Misterb, I’ve read critics that do all of the things in your post, and enjoyed the review immensely. As with any art, the only sin a critic can be guilty of is being boring.

  • MaryAnn

    Did you even read his second paragraph? That’s not what he was saying about you at all. He was actually trying to be kind.

    Really? What about that post can be construed as “kindness”?

    I don’t even see the connection between the first graf and the second. Why I write reviews is not at all the same thing as what the purpose of film criticism is.

    It bothers me when you assume the worst about your commenters, even if that comment wasn’t particularly well-constructed.

    I’m sorry you think I do that, because I don’t. But all I have to go on is what people post. If you want me to assume that people are being kind even when there’s no evidence of that in a comment… well, I can’t do that. I do assume that people who enjoy reading my work are literate — indeed, why else would they be bothering? — and so I assume that they know what they’re saying.

    You’re suggesting that I should assume people are stupid and don’t know how to express themselves. And you know what: in general, I do assume that. But not with people who are regulars here, as misterb is. Perhaps I flatter myself by assuming that my readers must be smart to keep coming around, but I do.

  • Slate magazine recently published a very good rebuttal to the “film critics are meaningless” argument, with some cold hard figures to back it up. You can find it here:

    http://www.slate.com/id/2194532/

    Beyond that, the fundamental fallacy that arguments like IMDB fall into is that popularity equals quality. “Critics hated Film X, but Film X made 300 gazillion dollars, so therefore critics are wrong.” It’s a fallacious assumption, both in terms of the critics’ role in the equation and the perceived function of their work. A wise man once said that the only true barometer of a film’s quality is time. Critics (and by extension, anyone who loves films) don’t have any more insight about which movies are going to last than anyone else. However, they are the only ones–besides perhaps the filmmakers themselves–who are at least keeping that reality in mind. They’re the ones looking beyond the first weekends grosses or the need to just be entertained for a couple of hours and ask whether anything meaningful is taking place on screen. They may not always have the right answers, but at least they’re asking the question.

    I’d love to see a formal study on how many critically panned commercial blockbusters of the past are still being watched today. The Flintstones? Home Alone? Love Story? The Towering Inferno? They all made a ton of money. Or how about the Bowery Boys movies of the 1940s and 50s? They cranked out dozens of them in that time–they were box office gold. How many people today have seen even one of them, or even recognize the name? I’m speculating a bit here, but you can see my point. I’m betting that a lot of big money makers–the kinds of movies that show how “little influence critics have”–have since been consigned to the ash heap.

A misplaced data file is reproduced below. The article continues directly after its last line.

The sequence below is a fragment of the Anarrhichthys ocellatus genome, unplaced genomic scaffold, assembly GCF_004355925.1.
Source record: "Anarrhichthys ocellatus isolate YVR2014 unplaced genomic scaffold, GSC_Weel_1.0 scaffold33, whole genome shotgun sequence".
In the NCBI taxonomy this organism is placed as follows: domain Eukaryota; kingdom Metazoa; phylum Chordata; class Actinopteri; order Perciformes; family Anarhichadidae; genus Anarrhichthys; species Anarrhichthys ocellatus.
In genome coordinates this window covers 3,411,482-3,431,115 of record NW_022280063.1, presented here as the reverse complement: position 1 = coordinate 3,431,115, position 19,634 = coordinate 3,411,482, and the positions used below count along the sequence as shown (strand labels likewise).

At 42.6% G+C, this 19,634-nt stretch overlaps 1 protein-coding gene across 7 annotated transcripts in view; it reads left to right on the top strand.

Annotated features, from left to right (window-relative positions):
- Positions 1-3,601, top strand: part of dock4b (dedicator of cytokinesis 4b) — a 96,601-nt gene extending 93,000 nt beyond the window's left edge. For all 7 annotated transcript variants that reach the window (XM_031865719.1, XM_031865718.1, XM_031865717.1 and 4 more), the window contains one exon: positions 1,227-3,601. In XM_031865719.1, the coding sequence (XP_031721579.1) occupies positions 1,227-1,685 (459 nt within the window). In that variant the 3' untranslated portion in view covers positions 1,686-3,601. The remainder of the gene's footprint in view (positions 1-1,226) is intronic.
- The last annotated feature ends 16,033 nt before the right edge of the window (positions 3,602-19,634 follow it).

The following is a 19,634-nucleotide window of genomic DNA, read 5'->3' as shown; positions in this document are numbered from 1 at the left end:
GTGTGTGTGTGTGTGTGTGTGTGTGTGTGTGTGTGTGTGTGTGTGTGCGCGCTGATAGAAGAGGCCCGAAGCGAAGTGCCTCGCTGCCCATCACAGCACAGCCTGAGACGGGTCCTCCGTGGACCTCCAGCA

• john

    film critics?
    “ooh look at me im a 30 year old virgin who never got laid in highschool and is very fat
    and the only way i cant compensate is by humiliating other people’s hardwork because i have no life,no friends and lives in my grandma’s basement
    people think im smart but the truth is that i have never done anything good in my life
    i dont have a job smells like dog shit and bat fucking
    ugly”

  • MaryAnn

    I was tempted to delete john’s comment, but I think it’s instructive for us to see what passes for intellectual conversation in some circles.

    I also find it fascinating that some people equate “criticism” with “humiliation.” I do wonder how people get by with such meager internal lives that they only thing they can “think” about anything is an insult.

    Oh, and BTW, john, a “30-year-old virgin” “who never got laid in high school” is redundant. You might want to look up the definition of “virgin.”

  • John

    Um… I don’t post here very often, being mostly content to just read the reviews and such, but I just wanted to point out… that ‘john’ guy? That isn’t me.

    I’d like to apologize on behalf of all the other people named John who aren’t internet trolls.

  • amanohyo

    For a moment lowercase j john, I thought you were suggesting that critics engage in bestiality with bats, which is actually kind of funny, but alas, it was just the last link in a chain of uninspired insults. The insults we choose (and whom we choose to insult) say a lot about what we dislike about ourselves and our deepest fears (for example, I choose to insult you because I fear that I might be turning into a hate-filled, shallow, unoriginal, slothful, semiliterate moron).